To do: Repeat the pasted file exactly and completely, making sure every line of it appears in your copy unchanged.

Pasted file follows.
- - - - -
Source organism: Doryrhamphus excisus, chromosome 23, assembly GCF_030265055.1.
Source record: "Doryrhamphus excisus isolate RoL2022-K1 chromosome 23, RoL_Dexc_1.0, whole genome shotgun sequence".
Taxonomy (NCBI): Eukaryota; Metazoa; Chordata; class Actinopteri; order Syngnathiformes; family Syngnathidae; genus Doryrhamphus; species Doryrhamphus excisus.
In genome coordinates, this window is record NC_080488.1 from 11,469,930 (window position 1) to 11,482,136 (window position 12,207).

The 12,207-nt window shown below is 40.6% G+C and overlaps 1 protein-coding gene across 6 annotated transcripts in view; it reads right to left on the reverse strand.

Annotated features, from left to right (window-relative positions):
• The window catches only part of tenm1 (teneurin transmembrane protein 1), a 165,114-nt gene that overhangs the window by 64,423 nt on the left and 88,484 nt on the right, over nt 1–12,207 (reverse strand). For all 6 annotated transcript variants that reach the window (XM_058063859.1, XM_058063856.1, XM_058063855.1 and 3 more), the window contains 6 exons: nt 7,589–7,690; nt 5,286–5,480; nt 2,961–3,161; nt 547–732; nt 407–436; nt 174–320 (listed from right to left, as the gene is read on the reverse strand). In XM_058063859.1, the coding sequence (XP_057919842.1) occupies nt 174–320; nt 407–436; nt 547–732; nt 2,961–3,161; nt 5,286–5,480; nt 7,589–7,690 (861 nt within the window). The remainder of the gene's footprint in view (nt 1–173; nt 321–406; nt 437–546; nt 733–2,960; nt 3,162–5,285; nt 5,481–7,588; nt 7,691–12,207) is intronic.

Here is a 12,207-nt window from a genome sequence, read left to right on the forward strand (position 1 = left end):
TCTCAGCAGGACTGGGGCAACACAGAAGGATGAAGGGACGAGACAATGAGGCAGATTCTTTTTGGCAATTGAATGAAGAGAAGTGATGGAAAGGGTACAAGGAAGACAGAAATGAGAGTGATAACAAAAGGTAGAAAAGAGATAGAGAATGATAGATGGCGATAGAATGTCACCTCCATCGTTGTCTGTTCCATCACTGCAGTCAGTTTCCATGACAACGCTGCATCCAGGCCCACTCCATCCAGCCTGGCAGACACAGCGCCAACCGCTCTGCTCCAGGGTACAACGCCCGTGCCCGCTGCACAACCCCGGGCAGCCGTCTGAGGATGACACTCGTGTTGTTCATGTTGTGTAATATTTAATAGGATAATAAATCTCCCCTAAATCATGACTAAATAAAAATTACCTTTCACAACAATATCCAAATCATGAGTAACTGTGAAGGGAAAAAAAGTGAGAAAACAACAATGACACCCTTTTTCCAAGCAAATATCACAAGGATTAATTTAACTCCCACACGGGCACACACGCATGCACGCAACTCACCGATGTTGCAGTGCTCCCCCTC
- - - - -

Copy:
Source organism: Doryrhamphus excisus, chromosome 23, assembly GCF_030265055.1.
Source record: "Doryrhamphus excisus isolate RoL2022-K1 chromosome 23, RoL_Dexc_1.0, whole genome shotgun sequence".
Taxonomy (NCBI): Eukaryota; Metazoa; Chordata; class Actinopteri; order Syngnathiformes; family Syngnathidae; genus Doryrhamphus; species Doryrhamphus excisus.
In genome coordinates, this window is record NC_080488.1 from 11,469,930 (window position 1) to 11,482,136 (window position 12,207).

The 12,207-nt window shown below is 40.6% G+C and overlaps 1 protein-coding gene across 6 annotated transcripts in view; it reads right to left on the reverse strand.

Annotated features, from left to right (window-relative positions):
• The window catches only part of tenm1 (teneurin transmembrane protein 1), a 165,114-nt gene that overhangs the window by 64,423 nt on the left and 88,484 nt on the right, over nt 1–12,207 (reverse strand). For all 6 annotated transcript variants that reach the window (XM_058063859.1, XM_058063856.1, XM_058063855.1 and 3 more), the window contains 6 exons: nt 7,589–7,690; nt 5,286–5,480; nt 2,961–3,161; nt 547–732; nt 407–436; nt 174–320 (listed from right to left, as the gene is read on the reverse strand). In XM_058063859.1, the coding sequence (XP_057919842.1) occupies nt 174–320; nt 407–436; nt 547–732; nt 2,961–3,161; nt 5,286–5,480; nt 7,589–7,690 (861 nt within the window). The remainder of the gene's footprint in view (nt 1–173; nt 321–406; nt 437–546; nt 733–2,960; nt 3,162–5,285; nt 5,481–7,588; nt 7,691–12,207) is intronic.

Here is a 12,207-nt window from a genome sequence, read left to right on the forward strand (position 1 = left end):
TCTCAGCAGGACTGGGGCAACACAGAAGGATGAAGGGACGAGACAATGAGGCAGATTCTTTTTGGCAATTGAATGAAGAGAAGTGATGGAAAGGGTACAAGGAAGACAGAAATGAGAGTGATAACAAAAGGTAGAAAAGAGATAGAGAATGATAGATGGCGATAGAATGTCACCTCCATCGTTGTCTGTTCCATCACTGCAGTCAGTTTCCATGACAACGCTGCATCCAGGCCCACTCCATCCAGCCTGGCAGACACAGCGCCAACCGCTCTGCTCCAGGGTACAACGCCCGTGCCCGCTGCACAACCCCGGGCAGCCGTCTGAGGATGACACTCGTGTTGTTCATGTTGTGTAATATTTAATAGGATAATAAATCTCCCCTAAATCATGACTAAATAAAAATTACCTTTCACAACAATATCCAAATCATGAGTAACTGTGAAGGGAAAAAAAGTGAGAAAACAACAATGACACCCTTTTTCCAAGCAAATATCACAAGGATTAATTTAACTCCCACACGGGCACACACGCATGCACGCAACTCACCGATGTTGCAGTGCTCCCCCTC